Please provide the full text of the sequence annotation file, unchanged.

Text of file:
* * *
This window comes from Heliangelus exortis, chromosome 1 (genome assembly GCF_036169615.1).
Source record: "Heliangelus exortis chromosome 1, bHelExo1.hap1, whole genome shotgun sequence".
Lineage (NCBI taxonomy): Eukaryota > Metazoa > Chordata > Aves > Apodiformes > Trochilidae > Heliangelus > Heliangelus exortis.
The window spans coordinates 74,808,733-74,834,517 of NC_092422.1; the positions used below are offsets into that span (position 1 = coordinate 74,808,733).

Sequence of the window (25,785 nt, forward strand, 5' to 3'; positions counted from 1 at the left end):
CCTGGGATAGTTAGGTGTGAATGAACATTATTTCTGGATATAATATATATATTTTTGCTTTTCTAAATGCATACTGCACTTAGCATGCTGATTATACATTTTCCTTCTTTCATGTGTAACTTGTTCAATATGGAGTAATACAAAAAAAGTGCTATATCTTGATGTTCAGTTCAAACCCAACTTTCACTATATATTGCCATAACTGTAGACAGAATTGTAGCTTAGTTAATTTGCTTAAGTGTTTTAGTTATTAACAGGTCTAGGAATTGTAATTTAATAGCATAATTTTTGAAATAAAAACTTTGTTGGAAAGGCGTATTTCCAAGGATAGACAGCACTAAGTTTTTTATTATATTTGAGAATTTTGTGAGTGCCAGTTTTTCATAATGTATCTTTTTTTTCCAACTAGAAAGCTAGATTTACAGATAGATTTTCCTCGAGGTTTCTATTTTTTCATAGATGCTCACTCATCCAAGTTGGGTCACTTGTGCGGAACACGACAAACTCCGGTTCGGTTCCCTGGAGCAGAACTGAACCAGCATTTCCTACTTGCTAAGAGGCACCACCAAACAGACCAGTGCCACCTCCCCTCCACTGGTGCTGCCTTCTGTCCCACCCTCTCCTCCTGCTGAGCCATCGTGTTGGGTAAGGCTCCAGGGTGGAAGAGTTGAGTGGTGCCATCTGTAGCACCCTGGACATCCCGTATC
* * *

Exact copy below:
This window comes from Heliangelus exortis, chromosome 1 (genome assembly GCF_036169615.1).
Source record: "Heliangelus exortis chromosome 1, bHelExo1.hap1, whole genome shotgun sequence".
Lineage (NCBI taxonomy): Eukaryota > Metazoa > Chordata > Aves > Apodiformes > Trochilidae > Heliangelus > Heliangelus exortis.
The window spans coordinates 74,808,733-74,834,517 of NC_092422.1; the positions used below are offsets into that span (position 1 = coordinate 74,808,733).

Sequence of the window (25,785 nt, forward strand, 5' to 3'; positions counted from 1 at the left end):
CCTGGGATAGTTAGGTGTGAATGAACATTATTTCTGGATATAATATATATATTTTTGCTTTTCTAAATGCATACTGCACTTAGCATGCTGATTATACATTTTCCTTCTTTCATGTGTAACTTGTTCAATATGGAGTAATACAAAAAAAGTGCTATATCTTGATGTTCAGTTCAAACCCAACTTTCACTATATATTGCCATAACTGTAGACAGAATTGTAGCTTAGTTAATTTGCTTAAGTGTTTTAGTTATTAACAGGTCTAGGAATTGTAATTTAATAGCATAATTTTTGAAATAAAAACTTTGTTGGAAAGGCGTATTTCCAAGGATAGACAGCACTAAGTTTTTTATTATATTTGAGAATTTTGTGAGTGCCAGTTTTTCATAATGTATCTTTTTTTTCCAACTAGAAAGCTAGATTTACAGATAGATTTTCCTCGAGGTTTCTATTTTTTCATAGATGCTCACTCATCCAAGTTGGGTCACTTGTGCGGAACACGACAAACTCCGGTTCGGTTCCCTGGAGCAGAACTGAACCAGCATTTCCTACTTGCTAAGAGGCACCACCAAACAGACCAGTGCCACCTCCCCTCCACTGGTGCTGCCTTCTGTCCCACCCTCTCCTCCTGCTGAGCCATCGTGTTGGGTAAGGCTCCAGGGTGGAAGAGTTGAGTGGTGCCATCTGTAGCACCCTGGACATCCCGTATC